A Weekend In Barcelona After The Terror Attack

Photo: Lorenzo Viola / EyeEm
There's no better part of the working week than waking up on a Friday morning – only a few hours to go, then the long-awaited weekend is here. It's even better when you know you're flying south in the evening to celebrate your best friend's 30th birthday. Better still, it's something you've been looking forward to for weeks: summer, sunshine, rosé. Olé!
But it's pretty shit when there's a terror attack at your travel destination the night before, ultimately leaving 14 people dead and injuring dozens of others. It's even shittier when the birthday crew, who had arrived days earlier, were sat only 300 metres from the location of the attack and witnessed everything. And then you have to suddenly ask yourself if you can travel there at all or if it's too risky.
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I'm due to fly to Barcelona on Friday evening. The night before, a truck scorches into the crowd on Las Ramblas, killing 13 people. Las Ramblas is Barcelona's party street. My best friend wanted to celebrate his 30th birthday there with a small group of old and new friends; the trip has been planned for weeks. There's no question in my mind – I want to spend the day with him, despite the circumstances.
My mum doesn't get it though. She calls me multiple times on that Friday, begging me not to fly. It is way too dangerous. Hearing her shaking voice on the cellphone, I only have one thought: Barcelona is probably the safest place on Earth at the moment. I feel there can be an attack any minute, anywhere, even in front of my house in Berlin. But there, where something has just happened – nothing else is going to happen any time soon. That's my logic, at least.
At the gate at Tegel airport in Berlin, I receive another phone call from a friend. Again, they can't understand how I can possibly get on a plane and celebrate a birthday where, only hours ago, a tragedy has happened. I feel bad, but maybe only because one should feel bad. For months now, I have felt this certainty deep inside me that terror is all around us, whether we want it to be or not. Sometimes we are closer to it; sometimes we are further away. I wish I didn't feel this way but unfortunately, in these times, it is inevitable.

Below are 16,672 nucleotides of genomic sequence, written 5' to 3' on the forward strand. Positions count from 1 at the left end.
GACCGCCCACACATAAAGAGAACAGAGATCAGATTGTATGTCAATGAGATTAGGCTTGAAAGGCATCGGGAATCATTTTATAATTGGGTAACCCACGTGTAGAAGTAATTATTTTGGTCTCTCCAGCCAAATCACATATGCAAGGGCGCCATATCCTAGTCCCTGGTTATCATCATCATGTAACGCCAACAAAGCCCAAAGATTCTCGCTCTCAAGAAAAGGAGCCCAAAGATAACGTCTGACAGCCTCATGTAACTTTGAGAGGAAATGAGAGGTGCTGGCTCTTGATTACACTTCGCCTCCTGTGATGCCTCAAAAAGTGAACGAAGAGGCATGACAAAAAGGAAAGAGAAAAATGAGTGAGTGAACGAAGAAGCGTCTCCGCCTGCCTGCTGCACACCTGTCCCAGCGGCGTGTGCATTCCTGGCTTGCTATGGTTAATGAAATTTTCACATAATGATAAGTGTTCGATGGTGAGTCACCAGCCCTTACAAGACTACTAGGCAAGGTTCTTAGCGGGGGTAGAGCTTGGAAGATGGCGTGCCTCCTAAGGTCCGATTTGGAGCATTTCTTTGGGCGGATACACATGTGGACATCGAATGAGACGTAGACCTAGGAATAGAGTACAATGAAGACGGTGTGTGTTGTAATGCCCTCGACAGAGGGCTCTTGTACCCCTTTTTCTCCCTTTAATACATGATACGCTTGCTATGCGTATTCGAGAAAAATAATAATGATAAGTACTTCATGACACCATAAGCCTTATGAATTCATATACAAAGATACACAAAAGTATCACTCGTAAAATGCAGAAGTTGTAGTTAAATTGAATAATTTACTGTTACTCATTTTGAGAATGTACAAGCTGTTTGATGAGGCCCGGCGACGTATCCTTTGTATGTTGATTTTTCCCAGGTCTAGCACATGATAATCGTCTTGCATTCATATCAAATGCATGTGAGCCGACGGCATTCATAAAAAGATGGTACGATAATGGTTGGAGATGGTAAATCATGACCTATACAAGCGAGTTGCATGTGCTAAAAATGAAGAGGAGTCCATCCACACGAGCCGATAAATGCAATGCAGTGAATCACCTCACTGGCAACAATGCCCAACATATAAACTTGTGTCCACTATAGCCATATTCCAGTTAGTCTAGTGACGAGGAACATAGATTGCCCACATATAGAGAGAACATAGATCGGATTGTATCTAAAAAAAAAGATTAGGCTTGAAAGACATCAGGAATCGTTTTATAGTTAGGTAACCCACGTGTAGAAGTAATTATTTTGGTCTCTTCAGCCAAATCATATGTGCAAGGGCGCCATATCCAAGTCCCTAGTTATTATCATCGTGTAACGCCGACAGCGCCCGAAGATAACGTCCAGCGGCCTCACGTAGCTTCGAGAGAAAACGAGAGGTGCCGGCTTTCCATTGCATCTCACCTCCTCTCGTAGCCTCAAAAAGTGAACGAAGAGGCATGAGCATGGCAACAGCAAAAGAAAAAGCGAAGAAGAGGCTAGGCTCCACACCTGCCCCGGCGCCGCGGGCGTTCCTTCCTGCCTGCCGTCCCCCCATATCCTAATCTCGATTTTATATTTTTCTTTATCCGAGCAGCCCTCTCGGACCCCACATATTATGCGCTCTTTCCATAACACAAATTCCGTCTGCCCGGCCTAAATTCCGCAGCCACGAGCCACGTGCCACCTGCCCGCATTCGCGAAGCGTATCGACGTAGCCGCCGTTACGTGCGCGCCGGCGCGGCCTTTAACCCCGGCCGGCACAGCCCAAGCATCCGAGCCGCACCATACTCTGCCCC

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For months now, I have felt this certainty deep inside me that terror is all around us. Sometimes we are closer to it; sometimes we are further away. I wish I didn't feel this way but unfortunately, in these times, it is inevitable.

On the plane, my thoughts are rattling. I want to live, I don't want to be scared – or at least, not show my fear. "Negative things have to be faced with positive things" I tell myself, then close my eyes and try to doze.
At the airport in Barcelona, it seems like business as usual. Bustling activity, security announcements warning you not to leave your luggage unattended, people at arrivals joyfully folding their arms around each other. I get into a cab and ask the driver how she feels. "It is sad what happened. But that's the way the world works nowadays and life goes on." I am her last customer; she's looking forward to seeing her family tonight. As we drive into the city, a bus is driving next to us. I see four young women on board – they are maybe in their early 20s – laughing and enjoying themselves as they show each other something on a phone. "As if nothing had happened," I think to myself. A scooter squeezes between the bus and my taxi. A couple is driving, the girl sitting on the back. At the traffic lights they open their visors and laugh about something: a moment, like before, filled with joy. Again I think that negative things have to be faced with positive things. Life goes on, as does my cab.
I am also happy when I meet my friends. My best friend is particularly happy that I made this journey just to see him for 48 hours, and I am happy that I can spend this weekend with him. We have known each other for 16 years – he is one of the most important people in my life and there is nothing on this planet that would make me miss his 30th birthday. Not even a terror attack. In the evening, we have dinner next to the harbour. We're sitting on the rooftop of a hotel and as we enjoy the first glass of rosé, my friends tell me what happened the night before.
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I see four young women – they are maybe in their early 20s – laughing and enjoying themselves as they show each other something on a phone. Life goes on.

They were having dinner in a cosy restaurant on Las Ramblas, talking and enjoying the warm evening, when suddenly a bunch of people ran past. Most of them with their cellphones at their ears, all of them with shock in their eyes. Immediately it was clear that something must have happened. Only a few minutes later, police cars raced past, so close that my friends thought their chairs would get knocked over. Now it was certain: something had happened.